The response by the Soviets was instantaneous: they maintained that at the time of the incident the US plane was armed, was flying 21 kilometers inside the Soviet airspace and was shot down only after refusing the request for an immediate landing at the nearest available airfield.
It is hilarious to note how the focal point of the legal and diplomatic debate after the incident was not focused at all on the legitimacy of the activities of flying spying.
Again the point of rupture between the competitors was the exact location of the intruder plane at the time of the facts. Indeed, if it could have been possible to demonstrate that the US plane was unquestionably inside the Soviet airspace, the use of force could have been regarded as legitimate (this only if the Soviet government could demonstrate that the enemy plane refused to land upon request).
Therefore, the activity of air surveillance and spying above the high sea could not have been blamed by anyone.
Apart the political and military security implications, this principle has been considered a milestone by most of the international law jurists on the matter.
In any case, the main doctrine recognizes that even in such events like the one analysed in this episode involving military aircraft, the use of force against the enemy intruder will result legitimate only if following some specific requisites.
Here I indicate three cases in which the intruder starts to perform high risk maneuvres after being intercepted:
* if the intercepted plane starts to fire against the defense fighters without any apparent explanations;
* after all the necessary warnings (request of landing, immediate change of course and so on) have been ignored voluntarily;
* when its purposes are clearly opposing the ones of the enemy.
This theory is followed by Browlie in the treaty “International Law and the Use of Force by States”, according to which the hostile action has to be related to the speed and course kept by the intruder aircraft on enemy territory:
“[…]in general the practice seems to be that there is no right to shoot down trespassers unless they refuse or appear to refuse to land. However, if the penetration is by unidentified fast aircraft which persist in a deliberate and deep penetration of airspace, it may be that, in view of the destructive power of even a single nuclear weapon carried by an aircraft, the territorial sovereign is justified in taking without any warning violent and immediate preventive measures.”
The use of force as legitimate defense has been used several times by the countries and has not been limited to aerial intrusions only.
As an example, after a long series of submarines incidents on its territorial waters, the Swedish government sets a trap by sealing off the marine area of Harsfjarden with mines and sensors.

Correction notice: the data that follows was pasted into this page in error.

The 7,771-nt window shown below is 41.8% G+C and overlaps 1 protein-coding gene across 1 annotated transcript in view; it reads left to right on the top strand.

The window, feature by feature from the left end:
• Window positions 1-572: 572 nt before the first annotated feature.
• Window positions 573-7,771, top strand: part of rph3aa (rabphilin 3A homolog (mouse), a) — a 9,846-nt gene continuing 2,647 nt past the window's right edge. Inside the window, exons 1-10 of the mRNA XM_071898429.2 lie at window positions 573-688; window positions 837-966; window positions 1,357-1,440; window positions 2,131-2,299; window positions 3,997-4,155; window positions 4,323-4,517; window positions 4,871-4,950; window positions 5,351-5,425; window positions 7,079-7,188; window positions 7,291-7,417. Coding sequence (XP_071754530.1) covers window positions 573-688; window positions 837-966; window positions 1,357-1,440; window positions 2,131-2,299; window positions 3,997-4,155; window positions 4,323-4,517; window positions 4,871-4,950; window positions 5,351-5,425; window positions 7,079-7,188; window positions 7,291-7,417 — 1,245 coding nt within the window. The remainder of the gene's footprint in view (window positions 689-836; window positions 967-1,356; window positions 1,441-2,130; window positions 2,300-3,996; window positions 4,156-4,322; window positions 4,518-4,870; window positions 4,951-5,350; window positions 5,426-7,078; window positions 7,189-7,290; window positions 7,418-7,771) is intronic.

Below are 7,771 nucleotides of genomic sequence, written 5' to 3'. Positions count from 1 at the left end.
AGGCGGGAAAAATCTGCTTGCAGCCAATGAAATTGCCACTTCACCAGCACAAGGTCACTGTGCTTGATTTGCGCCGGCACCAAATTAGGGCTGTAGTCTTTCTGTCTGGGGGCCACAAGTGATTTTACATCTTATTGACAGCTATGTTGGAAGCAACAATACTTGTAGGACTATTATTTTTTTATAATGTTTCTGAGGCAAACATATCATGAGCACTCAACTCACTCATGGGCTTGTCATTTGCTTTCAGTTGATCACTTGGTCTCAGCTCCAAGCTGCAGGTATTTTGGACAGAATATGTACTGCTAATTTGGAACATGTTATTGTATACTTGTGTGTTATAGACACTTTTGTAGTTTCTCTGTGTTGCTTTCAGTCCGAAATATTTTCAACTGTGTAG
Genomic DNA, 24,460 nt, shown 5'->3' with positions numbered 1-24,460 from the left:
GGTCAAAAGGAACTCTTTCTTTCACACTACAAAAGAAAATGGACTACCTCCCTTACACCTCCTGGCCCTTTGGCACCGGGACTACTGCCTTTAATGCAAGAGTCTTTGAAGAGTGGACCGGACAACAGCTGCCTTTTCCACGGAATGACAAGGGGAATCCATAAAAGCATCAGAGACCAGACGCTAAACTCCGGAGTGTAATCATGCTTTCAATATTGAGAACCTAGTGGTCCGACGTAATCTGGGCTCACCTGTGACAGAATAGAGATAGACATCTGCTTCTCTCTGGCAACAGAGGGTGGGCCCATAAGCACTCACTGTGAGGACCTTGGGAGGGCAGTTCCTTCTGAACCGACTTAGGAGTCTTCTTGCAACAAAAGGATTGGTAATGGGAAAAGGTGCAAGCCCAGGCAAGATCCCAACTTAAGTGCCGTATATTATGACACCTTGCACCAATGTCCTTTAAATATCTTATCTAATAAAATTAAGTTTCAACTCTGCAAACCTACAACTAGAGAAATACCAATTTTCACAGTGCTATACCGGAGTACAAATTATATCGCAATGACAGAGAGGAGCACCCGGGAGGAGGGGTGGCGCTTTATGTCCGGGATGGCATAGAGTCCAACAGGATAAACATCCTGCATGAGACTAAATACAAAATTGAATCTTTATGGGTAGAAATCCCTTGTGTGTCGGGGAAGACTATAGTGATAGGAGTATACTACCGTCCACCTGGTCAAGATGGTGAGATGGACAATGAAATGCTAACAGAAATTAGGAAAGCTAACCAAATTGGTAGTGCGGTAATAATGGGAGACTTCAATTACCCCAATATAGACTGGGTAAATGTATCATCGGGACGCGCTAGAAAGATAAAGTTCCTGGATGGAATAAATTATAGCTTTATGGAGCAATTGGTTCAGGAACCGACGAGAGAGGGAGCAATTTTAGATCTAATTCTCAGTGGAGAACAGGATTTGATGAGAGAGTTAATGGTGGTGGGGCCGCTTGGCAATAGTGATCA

A comparable event involved Italian Navy warships on the same year in the waters of the Gulf of Taranto.
The years following the end of WWII were very controversial and did not bring to a real peace for those territories claimed by two or more parts.
Just to remain in the old continent, the political tension between Italy and Yugoslavia for the brand-new border was followed by a deployment of military forces and by the continue use of them as a way of threat.
The modeling of borders under the control of the new world superpowers was on the way and the aim to reach the maximum sphere of influence on the satellite countries brought to some inevitable incidents.
After the end of World War II many C-47s remained in the USAAF, participating in the Berlin airlift and in other flights to bring supplies to the allied countries.
In particular, since 1946, the USAAF C-47As made some regular transport flights between Wien and Udine and, in order to avoid lengthening their route, it was a habit for the crews to fly through a portion of the Yugoslavian airspace.
Alarmed by the continuous intrusions of foreign planes, Dictator Tito ordered a reinforcement of the new born air force (Jugoslovensko Ratno Vazduhoplovstvo or JRV) on the Lubiana-Polje airport, deploying the 3rd Aerial Division equipped with Russian Yak-3 aircrafts.
Yak 3, Belgrade Aviation Museum, Serbia. Author: Marko M.
The incidents did not wait too long to occur. One of the most significant ones occurred in July, 1946 when two fighters of the 254° Regiment intercepted an American transport C-47 that managed to avoid the contact by disappearing in the thick clouds. Another USAAF Douglas C-47 (Registration marks 43-15376) had not the same lucky destiny the following Aug. 9. The plane was shot down over the actual Slovenian airspace by pilot Dragomir Zacevic, who although fortunately survived and performed an emergency landing at the Belgrade airport. Onboard there were four American crewmembers (including William Crombie, the pilot) and four passengers – three Americans, two Hungarians, and a Turkish officer. Everybody onboard survived and after ten days was released – and could take possess again of their plane – by the Yugoslavian authorities. The Turkish officer was badly injured in the incident and was released after everybody else.
Ten days later the worse occurred.
Lieutenants Mirolad Knezev and Vladimir Vodopivec were on duty on the Radovljca airfield that late morning, when the air siren rang over the ghostly sound of war.
They pitched their Yak-3 fighters at maximum speed on the runway and shortly they intercepted the intruder, another USAAF Douglas C-47, which was shot down in flames, killing all the crew onboard: Harold Schreiber, Glen Freestone, Richard Claeys, Matthew Comko and Chester L. Lower.